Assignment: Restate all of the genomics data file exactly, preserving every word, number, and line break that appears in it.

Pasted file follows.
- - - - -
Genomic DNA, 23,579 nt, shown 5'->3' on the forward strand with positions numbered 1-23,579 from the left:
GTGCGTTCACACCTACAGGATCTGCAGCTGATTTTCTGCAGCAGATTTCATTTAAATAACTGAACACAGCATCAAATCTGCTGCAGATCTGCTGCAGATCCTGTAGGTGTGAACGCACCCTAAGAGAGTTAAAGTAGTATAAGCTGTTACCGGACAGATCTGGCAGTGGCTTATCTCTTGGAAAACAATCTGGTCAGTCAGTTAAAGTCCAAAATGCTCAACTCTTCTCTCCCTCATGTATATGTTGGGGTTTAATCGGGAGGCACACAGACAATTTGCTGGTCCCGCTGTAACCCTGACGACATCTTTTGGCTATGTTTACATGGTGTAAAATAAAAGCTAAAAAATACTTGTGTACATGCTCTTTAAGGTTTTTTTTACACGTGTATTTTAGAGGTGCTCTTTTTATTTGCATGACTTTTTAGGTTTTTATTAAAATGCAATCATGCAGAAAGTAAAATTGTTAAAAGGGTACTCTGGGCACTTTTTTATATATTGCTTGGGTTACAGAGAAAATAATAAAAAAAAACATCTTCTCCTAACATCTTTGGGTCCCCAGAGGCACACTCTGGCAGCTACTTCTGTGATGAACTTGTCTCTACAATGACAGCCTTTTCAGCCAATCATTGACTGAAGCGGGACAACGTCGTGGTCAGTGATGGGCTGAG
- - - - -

Genomic DNA, 23,579 nt, shown 5'->3' on the forward strand with positions numbered 1-23,579 from the left:
GTGCGTTCACACCTACAGGATCTGCAGCTGATTTTCTGCAGCAGATTTCATTTAAATAACTGAACACAGCATCAAATCTGCTGCAGATCTGCTGCAGATCCTGTAGGTGTGAACGCACCCTAAGAGAGTTAAAGTAGTATAAGCTGTTACCGGACAGATCTGGCAGTGGCTTATCTCTTGGAAAACAATCTGGTCAGTCAGTTAAAGTCCAAAATGCTCAACTCTTCTCTCCCTCATGTATATGTTGGGGTTTAATCGGGAGGCACACAGACAATTTGCTGGTCCCGCTGTAACCCTGACGACATCTTTTGGCTATGTTTACATGGTGTAAAATAAAAGCTAAAAAATACTTGTGTACATGCTCTTTAAGGTTTTTTTTACACGTGTATTTTAGAGGTGCTCTTTTTATTTGCATGACTTTTTAGGTTTTTATTAAAATGCAATCATGCAGAAAGTAAAATTGTTAAAAGGGTACTCTGGGCACTTTTTTATATATTGCTTGGGTTACAGAGAAAATAATAAAAAAAAACATCTTCTCCTAACATCTTTGGGTCCCCAGAGGCACACTCTGGCAGCTACTTCTGTGATGAACTTGTCTCTACAATGACAGCCTTTTCAGCCAATCATTGACTGAAGCGGGACAACGTCGTGGTCAGTGATGGGCTGAG